That’s called partial upgrading and it was all the rage within the industry during the NDP government. In fact, the NDP created a $2 billion partial upgrading technology program to encourage commercializing the homegrown technology. A few months after forming government in 2019, Kenney cancelled the program.
Today, Calgary-based Fractal Energy, the only player left in the field, processes 54,0000 barrels per day. The company claims its Jet Shear Technology adds $14 of value to a barrel of crude and reduces GHGs by 11 per cent. What’s not to like?
Perhaps, instead of obsessing over KXL, which has already cost Alberta taxpayers $1.5 billion because of the Premier’s rash investment, the UCP could dust off the partial upgrading program? Instead of throwing good public money after bad, the government could do something practical to boost exports.
DRUbit by rail competitive with pipelines?
Gibson Energy’s diluent recovery unit at Hardisty, west of Edmonton, removes the diluent from 50,000 barrels per day of diluted bitumen, which is then loaded onto special “unit trains” of 104 rail cars for shipment to the US Gulf Coast. The company claims DRUbit is competitive with shipping by pipeline.
The economics work because a third of the rail car isn’t full of a hydrocarbon that normally needs to be shipped back to Alberta (at great expense) once removed from dilbit by American refineries. Taking diluent out much closer to home means Gibson and its US partner can fetch a decent price by shipping it back to oil sands customers. As a bonus, DRUbit is safer to ship (much lower fire hazard), which means lower freight rates.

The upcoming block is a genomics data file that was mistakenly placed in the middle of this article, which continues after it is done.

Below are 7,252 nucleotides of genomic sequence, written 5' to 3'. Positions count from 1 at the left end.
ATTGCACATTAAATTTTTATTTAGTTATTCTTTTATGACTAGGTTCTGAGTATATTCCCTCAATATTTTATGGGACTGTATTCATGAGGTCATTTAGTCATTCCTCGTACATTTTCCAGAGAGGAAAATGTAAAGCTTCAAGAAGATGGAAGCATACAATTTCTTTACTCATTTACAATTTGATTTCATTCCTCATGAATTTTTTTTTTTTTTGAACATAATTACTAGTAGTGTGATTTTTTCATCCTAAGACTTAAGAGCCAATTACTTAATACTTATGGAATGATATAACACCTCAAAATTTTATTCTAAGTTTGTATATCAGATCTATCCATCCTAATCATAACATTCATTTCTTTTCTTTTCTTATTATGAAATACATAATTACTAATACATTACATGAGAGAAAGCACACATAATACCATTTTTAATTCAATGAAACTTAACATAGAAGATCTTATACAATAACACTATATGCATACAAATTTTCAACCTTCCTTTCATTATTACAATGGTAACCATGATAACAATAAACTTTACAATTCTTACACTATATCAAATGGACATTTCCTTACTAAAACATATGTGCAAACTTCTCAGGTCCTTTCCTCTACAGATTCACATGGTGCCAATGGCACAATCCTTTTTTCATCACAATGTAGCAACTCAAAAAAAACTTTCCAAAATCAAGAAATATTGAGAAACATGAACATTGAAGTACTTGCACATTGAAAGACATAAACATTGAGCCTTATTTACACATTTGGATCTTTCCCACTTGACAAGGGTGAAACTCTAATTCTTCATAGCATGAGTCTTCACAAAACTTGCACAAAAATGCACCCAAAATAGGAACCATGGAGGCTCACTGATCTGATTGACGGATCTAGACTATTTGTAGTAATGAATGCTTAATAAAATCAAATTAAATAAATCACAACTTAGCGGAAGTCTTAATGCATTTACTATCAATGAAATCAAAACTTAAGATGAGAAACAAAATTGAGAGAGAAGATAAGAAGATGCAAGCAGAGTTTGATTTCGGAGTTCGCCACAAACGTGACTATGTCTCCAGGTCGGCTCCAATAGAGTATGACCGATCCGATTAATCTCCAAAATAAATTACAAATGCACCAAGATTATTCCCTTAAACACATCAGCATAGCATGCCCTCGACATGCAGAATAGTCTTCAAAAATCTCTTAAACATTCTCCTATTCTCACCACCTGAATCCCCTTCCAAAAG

Crude-by-rail shipments peaked in 2020 at 400,000 barrels per day and today are 100,000 per day. The difference is roughly half the capacity of the Trans Mountain Expansion pipeline, now scheduled to be completed late next year.
How much of existing crude-by-rail capacity could be DRUbit? If DRUbit production was scaled up, could crude-by-rail capacity significantly exceed 400,000 barrels per day?
A prudent Alberta government might want to find answers to those questions.
Joe, call Jason asap
Efforts by environmental groups to curtail oil production over the past 20 years have failed. Consequently, for the next few decades, until electric transportation destroys demand, oil is a necessary evil. There is no point pretending that Canada will not increase oil extraction to supply American demand. But, since peak oil demand (and subsequent demand decline) is imminent, building 50 to 75-year infrastructure like pipelines makes no political or economic sense.
The two technologies described in this column do make sense. There appears to be a strong business case for both. And they appear to be mature enough to scale up in the short-term. If Senator Manchin wants to support more Alberta oil for American markets, he should persuade Premier Kenney to abandon his pipeline obsession and look to alternatives like partial upgrading and DRUbit.
For someone who continually touts Alberta innovation, Kenney can’t seem to think outside the pipe. Perhaps a gentle prod from his new Congressional BFF might stimulate a new idea or two.